EPISODE SHOW NOTES

Episode 61: A Family Survival Story: Prosthesis, Recovery, and Resilience featuring Rosalie and Michael Mastaler

When Hunter became an amputee at just 4 years old his parents, Rosalie and Michael Mastaler, had to negotiate a host of feelings including guilt, grief, and worry for how their son would adapt. The loss of his lower leg altered their lives and how they cared for him but Rosalie and Michael soon realized that the most powerful tool they could offer Hunter was resilience. They understood that they had to avoid feeling sorry for Hunter so he wouldn’t in turn feel sorry for himself. 

CONNECT WITH ROSALIE:

Hunter is now 10, is a competitive swimmer, and has been able to connect with other amputees and differently-abled children, as well as travel across the country to attend various conventions and events. Though losing his limb was a painful experience, one that has forever changed his and his family’s life, they have been able to learn more about their strengths, cope with their differences, and become closer as a family than ever before.

Michael Mastaler spent about ten years being a police officer in Rialto, CA, working on the SWAT team, Gang unit and also the K9 Unit. He is now a pilot and plans to fly for commercial airlines in the near future. He enjoys playing golf, going to baseball games, and spending time with his boys.
 
Rosalie Mastaler is a mother of three young boys. She stays at home, working part time as a private music teacher, and also a travel agent. She is currently working on becoming a published author for both a children’s book and a memoir. She loves to travel, craft, sing and play the piano, and spend time with friends.

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ABOUT YOUR HOST

I’m a writer, a teacher, a native New Yorker, and I love hearing about people’s lives. When I think back to my elementary school days at PS 20 in Flushing, Queens whenever we began social studies or a history lesson I wasn’t that interested in learning about battles, topography, or politics. What I wanted to know was how people lived: What their families were like, how they adapted to their circumstances, what they ate, how they celebrated, how they felt.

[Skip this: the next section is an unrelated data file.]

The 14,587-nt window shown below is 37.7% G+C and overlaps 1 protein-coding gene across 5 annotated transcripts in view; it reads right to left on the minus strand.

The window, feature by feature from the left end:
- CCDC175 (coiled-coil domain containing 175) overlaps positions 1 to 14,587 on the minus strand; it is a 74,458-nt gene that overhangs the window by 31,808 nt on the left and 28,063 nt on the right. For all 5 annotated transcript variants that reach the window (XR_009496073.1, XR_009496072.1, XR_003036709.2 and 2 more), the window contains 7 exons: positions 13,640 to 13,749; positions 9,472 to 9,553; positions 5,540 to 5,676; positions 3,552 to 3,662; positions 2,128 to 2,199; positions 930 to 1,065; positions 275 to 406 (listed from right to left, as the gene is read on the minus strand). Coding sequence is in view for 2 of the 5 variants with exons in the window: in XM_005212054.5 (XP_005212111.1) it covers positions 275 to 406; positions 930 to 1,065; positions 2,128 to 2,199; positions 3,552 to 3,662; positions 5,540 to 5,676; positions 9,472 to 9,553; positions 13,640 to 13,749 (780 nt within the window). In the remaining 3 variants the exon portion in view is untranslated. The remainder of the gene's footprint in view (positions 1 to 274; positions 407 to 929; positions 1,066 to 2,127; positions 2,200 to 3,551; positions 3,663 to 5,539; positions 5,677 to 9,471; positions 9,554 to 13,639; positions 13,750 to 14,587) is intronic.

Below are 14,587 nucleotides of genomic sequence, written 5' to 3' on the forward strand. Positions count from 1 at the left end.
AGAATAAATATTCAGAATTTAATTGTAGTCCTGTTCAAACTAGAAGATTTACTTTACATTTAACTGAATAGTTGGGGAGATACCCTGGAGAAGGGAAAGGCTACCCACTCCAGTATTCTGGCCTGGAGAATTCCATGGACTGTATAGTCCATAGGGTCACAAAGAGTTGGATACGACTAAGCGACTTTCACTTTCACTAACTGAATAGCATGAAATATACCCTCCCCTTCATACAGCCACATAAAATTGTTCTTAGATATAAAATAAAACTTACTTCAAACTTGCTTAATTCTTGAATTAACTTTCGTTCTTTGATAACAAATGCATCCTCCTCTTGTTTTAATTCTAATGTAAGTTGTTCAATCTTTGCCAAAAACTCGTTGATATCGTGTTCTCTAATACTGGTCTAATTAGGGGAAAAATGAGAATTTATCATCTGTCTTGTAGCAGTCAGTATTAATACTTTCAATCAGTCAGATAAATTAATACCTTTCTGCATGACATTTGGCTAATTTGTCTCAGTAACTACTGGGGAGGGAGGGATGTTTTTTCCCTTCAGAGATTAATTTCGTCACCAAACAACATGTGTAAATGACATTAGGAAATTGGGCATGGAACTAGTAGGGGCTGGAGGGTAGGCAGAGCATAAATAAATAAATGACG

Sociology became my major at Binghamton University and in my life so far I’ve been an actress, a salesperson, a Zoo Keeper’s Aid, a volunteer animal trainer, an ELL teacher, a mother, and a wife. I’m grateful for the experiences I’ve had, all of which led me to create this podcast which is one of the most rewarding projects I’ve undertaken. I couldn’t ask for a better job than having in-depth conversations with survivors, thought leaders, authors, social justice warriors, and people who believe that we are all connected and then getting to share their stories, insight, and vulnerability with listeners.
 
I’m so glad you’ve landed on this page. I hope you find stories here which resonate with you and that you’ll tune in every week. 
 
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ATEC (Episode 10) (ATEC Pin 3)